Kirby could not be reached for comment. School Board President William G. Scott did not respond to e-mail and phone messages.
In a response that became part of the audit, the district said it "acted fully in compliance with the Pennsylvania School Code and all other applicable laws as they existed at the time of the transactions cited above. . . ."
The audit was part of a routine review of school district spending statewide by the Auditor General's Office. One of DePasquale's priorities has been wasteful school spending.
The audit did not identify Kirby by name, but it named the district, the dates the superintendent served, and the details of his contract.
Kirby worked for the 3,200-student district from June 2004 until his retirement in February 2012.
According to the report, Upper Perkiomen let Kirby carry over 100 sick days he had accrued in his previous job as superintendent of Bucks County's Council Rock School District.
His initial contract said he would get no more than a 6 percent pay raise, but the board amended the contract in 2006 to boost his salary by 15 percent, the audit said.
That raise was supposed to be in lieu of reimbursing him for travel expenses and unused vacation. But a subsequent amendment to his initial contract, the audit found, gave him five more vacation days annually and allowed him to get a per diem payment for up to 50 vacation days.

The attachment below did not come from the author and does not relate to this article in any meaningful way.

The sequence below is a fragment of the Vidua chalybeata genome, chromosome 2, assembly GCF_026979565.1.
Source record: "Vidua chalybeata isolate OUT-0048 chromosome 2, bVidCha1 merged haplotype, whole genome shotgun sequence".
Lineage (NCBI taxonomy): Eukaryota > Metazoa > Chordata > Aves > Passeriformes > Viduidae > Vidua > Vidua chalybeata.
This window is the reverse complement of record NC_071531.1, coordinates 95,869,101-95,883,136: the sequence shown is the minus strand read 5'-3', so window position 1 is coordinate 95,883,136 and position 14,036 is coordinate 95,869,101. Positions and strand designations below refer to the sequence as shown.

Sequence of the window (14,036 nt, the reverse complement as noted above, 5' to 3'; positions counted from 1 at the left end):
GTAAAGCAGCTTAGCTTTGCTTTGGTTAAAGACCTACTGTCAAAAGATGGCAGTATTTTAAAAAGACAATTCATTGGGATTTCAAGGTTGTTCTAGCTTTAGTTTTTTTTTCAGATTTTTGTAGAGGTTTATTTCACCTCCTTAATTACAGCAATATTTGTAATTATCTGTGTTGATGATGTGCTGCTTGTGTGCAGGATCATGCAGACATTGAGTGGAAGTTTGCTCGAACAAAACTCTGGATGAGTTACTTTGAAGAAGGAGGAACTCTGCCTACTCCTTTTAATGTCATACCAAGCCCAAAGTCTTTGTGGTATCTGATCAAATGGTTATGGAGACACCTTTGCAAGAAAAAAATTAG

A second contract, effective in 2009, and an amendment to it included retirement benefits. It called for him to be paid for as many as 90 unused sick days at $750 per day, and continue getting health benefits for himself and his wife for up to six years.
The board also gave him seven more days of vacation and eliminated the maximum number of unused vacation days for which he could be paid.
Kirby's retirement package gave him $67,500 for 90 unused sick days, $45,462 for 60 unused vacation days, and $115,720 in health insurance coverage over six years for himself and his wife.
The superintendent earned praise from former School Board President Harold M. Quinque when in 2011 Kirby announced his retirement, according to a story in a local newspaper.
"Without a doubt, Dr. Kirby's vision and leadership has moved the district into the 21st century," Quinque said then. "He has demonstrated integrity, character, and values as he conducted himself in carrying out school district business. Dr. Kirby will be hard to replace."